The pro-gun argument espoused is not new. The logic sounds simple enough: The more concealed weapons around, the less likely it is that "deranged individuals" can wreak havoc.
But the argument is wrong. Dead wrong. No proof exists that concealed weapons deter crime in any setting. But in a university environment, the proliferation of weapons would risk facilitating crime, and would definitely have a chilling effect on academic freedom. And that means it would stifle the learning that takes place in the U's classrooms.
According to data from the University of Utah's own police department, the bulk of crimes at the U are property crimes or crimes related to alcohol. There are a few forcible sexual assaults, but it is unclear whether these are "date rapes," where a weapon would in fact not be used.
The rare instance of aggravated assault might be deterred by guns, or it could be exacerbated into murder or manslaughter. Regardless, more guns on campus would do little to reduce violent crime for a simple reason: These crimes are rare.
All college campuses involve some degree of excess and it's not surprising that breaches of liquor and drug laws account for a hefty portion of campus crimes. In these contexts, it's easy to conclude that more guns would have a facilitating effect on crime.
But introducing guns into an arena where rabid students are debating the merits of various sports teams makes about as much sense as handing car keys to a drunk. Surveys of criminals indicate that roughly 40 percent of them committed their most recent offenses while intoxicated sobering news to consider before changing public policy to allow more guns.
Apart from the safety risks, the most damaging effect is on academic freedom. These freedoms extend beyond students and their professor and literally embrace the future of our nation.
As the Supreme Court noted in 1967, this future "depends upon leaders trained through wide exposure to that robust exchange of ideas which discovers truth 'out of a multitude of tongues [rather] than through any kind of authoritative selection."
In my grade book, revolvers and automatics on campus represent authoritative selection of the worst kind.
The Second Amendment doesn't exist in a vacuum. Provisions of the U.S. Constitution must be balanced and weighed. In this instance, the consideration of whether to allow guns on campus needs to be balanced with the needs of the university and its customers, the students.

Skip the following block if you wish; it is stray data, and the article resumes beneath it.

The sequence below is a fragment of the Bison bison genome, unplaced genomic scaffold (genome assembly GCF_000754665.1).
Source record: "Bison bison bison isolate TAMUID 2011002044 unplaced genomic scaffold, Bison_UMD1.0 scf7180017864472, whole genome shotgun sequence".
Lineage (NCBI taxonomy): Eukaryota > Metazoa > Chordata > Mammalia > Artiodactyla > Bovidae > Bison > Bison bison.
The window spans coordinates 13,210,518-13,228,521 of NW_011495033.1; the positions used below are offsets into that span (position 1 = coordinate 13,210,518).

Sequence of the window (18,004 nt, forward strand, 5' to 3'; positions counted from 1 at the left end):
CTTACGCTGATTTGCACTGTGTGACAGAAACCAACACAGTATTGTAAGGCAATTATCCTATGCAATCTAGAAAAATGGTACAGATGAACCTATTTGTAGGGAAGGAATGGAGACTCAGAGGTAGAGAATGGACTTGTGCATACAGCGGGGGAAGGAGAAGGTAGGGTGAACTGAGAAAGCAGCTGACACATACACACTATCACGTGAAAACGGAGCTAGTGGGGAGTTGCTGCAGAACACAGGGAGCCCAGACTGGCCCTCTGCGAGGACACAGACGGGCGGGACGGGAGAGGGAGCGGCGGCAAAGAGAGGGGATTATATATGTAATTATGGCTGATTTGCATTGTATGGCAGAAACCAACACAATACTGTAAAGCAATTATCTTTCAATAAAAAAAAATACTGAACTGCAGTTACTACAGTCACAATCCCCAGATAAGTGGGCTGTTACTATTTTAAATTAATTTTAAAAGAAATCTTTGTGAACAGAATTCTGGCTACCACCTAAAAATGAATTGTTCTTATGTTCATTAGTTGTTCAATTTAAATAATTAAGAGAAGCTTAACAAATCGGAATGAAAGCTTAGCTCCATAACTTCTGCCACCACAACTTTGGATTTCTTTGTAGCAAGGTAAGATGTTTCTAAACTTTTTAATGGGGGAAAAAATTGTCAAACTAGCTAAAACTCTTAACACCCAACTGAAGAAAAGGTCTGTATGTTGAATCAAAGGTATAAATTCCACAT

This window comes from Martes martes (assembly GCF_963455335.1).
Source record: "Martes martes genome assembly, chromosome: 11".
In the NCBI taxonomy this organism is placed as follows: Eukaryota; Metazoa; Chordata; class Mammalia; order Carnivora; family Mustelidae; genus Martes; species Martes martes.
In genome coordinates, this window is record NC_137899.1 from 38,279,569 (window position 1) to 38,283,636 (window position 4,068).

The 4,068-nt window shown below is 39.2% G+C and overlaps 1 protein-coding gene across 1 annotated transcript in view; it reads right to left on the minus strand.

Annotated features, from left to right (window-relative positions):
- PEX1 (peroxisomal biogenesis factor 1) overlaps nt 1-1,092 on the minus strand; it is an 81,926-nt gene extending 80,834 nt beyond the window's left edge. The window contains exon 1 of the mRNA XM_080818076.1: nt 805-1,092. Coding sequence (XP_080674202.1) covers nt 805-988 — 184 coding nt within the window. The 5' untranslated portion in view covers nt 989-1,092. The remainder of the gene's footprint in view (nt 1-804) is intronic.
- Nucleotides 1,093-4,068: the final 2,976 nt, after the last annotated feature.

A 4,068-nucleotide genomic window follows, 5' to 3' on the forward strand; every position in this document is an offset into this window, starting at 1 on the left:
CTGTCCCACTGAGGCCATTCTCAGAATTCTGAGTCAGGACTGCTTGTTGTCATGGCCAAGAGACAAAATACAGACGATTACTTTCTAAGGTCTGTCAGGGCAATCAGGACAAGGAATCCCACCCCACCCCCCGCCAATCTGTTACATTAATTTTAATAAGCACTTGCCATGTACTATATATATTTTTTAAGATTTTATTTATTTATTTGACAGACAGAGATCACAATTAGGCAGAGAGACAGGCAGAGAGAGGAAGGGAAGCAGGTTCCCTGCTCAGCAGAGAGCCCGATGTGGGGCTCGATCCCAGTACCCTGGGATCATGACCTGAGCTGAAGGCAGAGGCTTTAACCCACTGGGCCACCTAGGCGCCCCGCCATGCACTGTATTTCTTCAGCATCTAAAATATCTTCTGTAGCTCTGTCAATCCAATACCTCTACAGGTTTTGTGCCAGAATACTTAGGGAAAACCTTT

Will Utah universities be able to recruit top talent when students (and the legislative keepers of the U's budget) are known more for guns than intellectual curiosity?
Will discourse in the classroom, the stuff of real learning, be as free flowing if students see that the person with whom they are disagreeing is packing heat?
Will professors be more inclined to wrongly change a grade because the student has his hand rested on his weapon?
Will calmer heads prevail in a contentious campus parking dispute if students are armed?
The answers to these questions aren't clear, and education is too valuable a commodity for Utah to make the U. a Wild West theme park.
Weigh that against the benefits of packing firearms on a college campus. While most of the people with concealed-weapons permits are law abiding and peaceful, the reality is that Utah has fairly lax concealed weapons laws (potentially made even more lax by the bills introduced this legislative session) that do not provide much in the way of the serious training necessary to end heated disputes, training that law enforcement officials possess.
Michael Young is right: Placing guns on college campuses, particularly out in the open, runs the risk of eroding the benefits of academic freedom for no reason apart from the romantic notion that a relatively inexperienced and untrained holder of a concealed weapon would be able to play hero and save lives.
But instead of Shane or Gary Cooper, we're more likely to witness the heated use of handguns in a drunken brawl, a parking dispute, or a grade challenge. In those instances, it is our children and their education that suffer.
Darren Bush is an associate professor of law at the University of Houston and a former Justice Department trial attorney. He received his doctorate in economics and law degree from the University of Utah. He can be reached at firstname.lastname@example.org.